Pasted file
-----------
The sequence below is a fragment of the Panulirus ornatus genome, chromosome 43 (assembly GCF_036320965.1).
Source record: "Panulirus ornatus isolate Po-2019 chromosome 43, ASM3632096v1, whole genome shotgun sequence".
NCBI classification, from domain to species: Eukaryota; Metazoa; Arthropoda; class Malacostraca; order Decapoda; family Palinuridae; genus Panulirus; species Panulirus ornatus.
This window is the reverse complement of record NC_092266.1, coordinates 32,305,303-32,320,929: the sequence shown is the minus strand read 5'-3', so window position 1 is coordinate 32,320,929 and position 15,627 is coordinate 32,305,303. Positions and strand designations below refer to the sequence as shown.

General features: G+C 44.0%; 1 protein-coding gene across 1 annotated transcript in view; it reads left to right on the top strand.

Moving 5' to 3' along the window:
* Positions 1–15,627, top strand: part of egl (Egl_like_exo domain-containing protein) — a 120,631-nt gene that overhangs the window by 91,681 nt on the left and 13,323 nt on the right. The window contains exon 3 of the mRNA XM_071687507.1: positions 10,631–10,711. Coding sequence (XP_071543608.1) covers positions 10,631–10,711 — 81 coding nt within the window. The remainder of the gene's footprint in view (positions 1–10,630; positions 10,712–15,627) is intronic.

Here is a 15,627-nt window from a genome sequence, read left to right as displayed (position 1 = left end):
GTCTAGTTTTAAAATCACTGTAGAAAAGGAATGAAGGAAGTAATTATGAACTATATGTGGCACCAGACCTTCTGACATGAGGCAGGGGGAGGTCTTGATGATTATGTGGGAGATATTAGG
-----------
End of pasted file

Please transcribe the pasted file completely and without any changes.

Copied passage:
The sequence below is a fragment of the Panulirus ornatus genome, chromosome 43 (assembly GCF_036320965.1).
Source record: "Panulirus ornatus isolate Po-2019 chromosome 43, ASM3632096v1, whole genome shotgun sequence".
NCBI classification, from domain to species: Eukaryota; Metazoa; Arthropoda; class Malacostraca; order Decapoda; family Palinuridae; genus Panulirus; species Panulirus ornatus.
This window is the reverse complement of record NC_092266.1, coordinates 32,305,303-32,320,929: the sequence shown is the minus strand read 5'-3', so window position 1 is coordinate 32,320,929 and position 15,627 is coordinate 32,305,303. Positions and strand designations below refer to the sequence as shown.

General features: G+C 44.0%; 1 protein-coding gene across 1 annotated transcript in view; it reads left to right on the top strand.

Moving 5' to 3' along the window:
* Positions 1–15,627, top strand: part of egl (Egl_like_exo domain-containing protein) — a 120,631-nt gene that overhangs the window by 91,681 nt on the left and 13,323 nt on the right. The window contains exon 3 of the mRNA XM_071687507.1: positions 10,631–10,711. Coding sequence (XP_071543608.1) covers positions 10,631–10,711 — 81 coding nt within the window. The remainder of the gene's footprint in view (positions 1–10,630; positions 10,712–15,627) is intronic.

Here is a 15,627-nt window from a genome sequence, read left to right as displayed (position 1 = left end):
GTCTAGTTTTAAAATCACTGTAGAAAAGGAATGAAGGAAGTAATTATGAACTATATGTGGCACCAGACCTTCTGACATGAGGCAGGGGGAGGTCTTGATGATTATGTGGGAGATATTAGG